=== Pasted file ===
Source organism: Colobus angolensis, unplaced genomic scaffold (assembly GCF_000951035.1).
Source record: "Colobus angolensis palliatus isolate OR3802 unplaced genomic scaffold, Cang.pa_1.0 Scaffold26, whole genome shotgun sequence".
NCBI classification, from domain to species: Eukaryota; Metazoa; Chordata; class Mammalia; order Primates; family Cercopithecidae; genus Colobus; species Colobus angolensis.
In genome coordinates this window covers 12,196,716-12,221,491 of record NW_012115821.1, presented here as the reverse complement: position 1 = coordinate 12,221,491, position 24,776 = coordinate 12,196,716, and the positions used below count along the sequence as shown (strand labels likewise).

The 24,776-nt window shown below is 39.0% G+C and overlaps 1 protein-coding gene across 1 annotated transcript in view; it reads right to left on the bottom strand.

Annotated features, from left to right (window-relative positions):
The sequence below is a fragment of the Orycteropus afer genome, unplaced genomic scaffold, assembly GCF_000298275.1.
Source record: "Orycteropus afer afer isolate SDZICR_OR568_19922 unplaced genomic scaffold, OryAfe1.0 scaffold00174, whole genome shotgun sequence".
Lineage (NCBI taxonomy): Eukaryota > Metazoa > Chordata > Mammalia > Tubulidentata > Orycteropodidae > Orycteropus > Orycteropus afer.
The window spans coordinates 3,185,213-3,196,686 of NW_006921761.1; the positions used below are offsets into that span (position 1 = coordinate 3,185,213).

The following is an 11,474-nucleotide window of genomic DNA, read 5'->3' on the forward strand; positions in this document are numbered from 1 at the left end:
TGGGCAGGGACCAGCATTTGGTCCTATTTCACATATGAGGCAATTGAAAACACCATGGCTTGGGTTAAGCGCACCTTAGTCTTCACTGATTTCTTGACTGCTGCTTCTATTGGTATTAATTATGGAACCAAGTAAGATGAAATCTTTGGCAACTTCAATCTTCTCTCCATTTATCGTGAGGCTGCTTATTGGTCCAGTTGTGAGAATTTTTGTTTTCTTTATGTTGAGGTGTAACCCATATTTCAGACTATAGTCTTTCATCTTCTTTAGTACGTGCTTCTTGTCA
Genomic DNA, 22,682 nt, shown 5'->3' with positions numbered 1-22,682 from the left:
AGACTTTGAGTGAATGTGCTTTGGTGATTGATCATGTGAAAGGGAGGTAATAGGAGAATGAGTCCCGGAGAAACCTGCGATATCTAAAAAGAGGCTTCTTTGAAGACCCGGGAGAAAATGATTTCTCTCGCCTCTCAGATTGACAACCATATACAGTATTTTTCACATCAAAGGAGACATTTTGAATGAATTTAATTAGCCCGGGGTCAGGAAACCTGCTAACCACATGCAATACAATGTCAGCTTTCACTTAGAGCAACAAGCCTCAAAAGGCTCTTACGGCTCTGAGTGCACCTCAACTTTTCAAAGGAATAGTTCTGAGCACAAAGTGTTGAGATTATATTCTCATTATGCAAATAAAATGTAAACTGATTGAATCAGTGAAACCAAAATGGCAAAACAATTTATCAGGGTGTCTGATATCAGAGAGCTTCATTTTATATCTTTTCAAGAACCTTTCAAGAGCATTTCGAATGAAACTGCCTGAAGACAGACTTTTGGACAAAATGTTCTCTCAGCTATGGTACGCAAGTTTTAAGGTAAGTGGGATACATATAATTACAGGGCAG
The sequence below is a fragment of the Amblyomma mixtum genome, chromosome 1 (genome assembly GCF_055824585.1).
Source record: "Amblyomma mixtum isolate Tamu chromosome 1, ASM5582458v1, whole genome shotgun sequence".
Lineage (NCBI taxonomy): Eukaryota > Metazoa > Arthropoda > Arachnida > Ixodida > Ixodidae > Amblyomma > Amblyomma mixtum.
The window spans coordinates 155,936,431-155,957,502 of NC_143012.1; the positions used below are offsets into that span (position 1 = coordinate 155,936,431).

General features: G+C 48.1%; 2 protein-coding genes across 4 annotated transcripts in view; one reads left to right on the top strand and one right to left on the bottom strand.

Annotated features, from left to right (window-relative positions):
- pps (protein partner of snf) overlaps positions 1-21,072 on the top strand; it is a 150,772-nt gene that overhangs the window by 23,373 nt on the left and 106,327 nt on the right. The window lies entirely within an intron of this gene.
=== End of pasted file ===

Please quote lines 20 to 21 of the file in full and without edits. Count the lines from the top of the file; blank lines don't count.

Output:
Annotated features, from left to right (window-relative positions):
- pps (protein partner of snf) overlaps positions 1-21,072 on the top strand; it is a 150,772-nt gene that overhangs the window by 23,373 nt on the left and 106,327 nt on the right. The window lies entirely within an intron of this gene.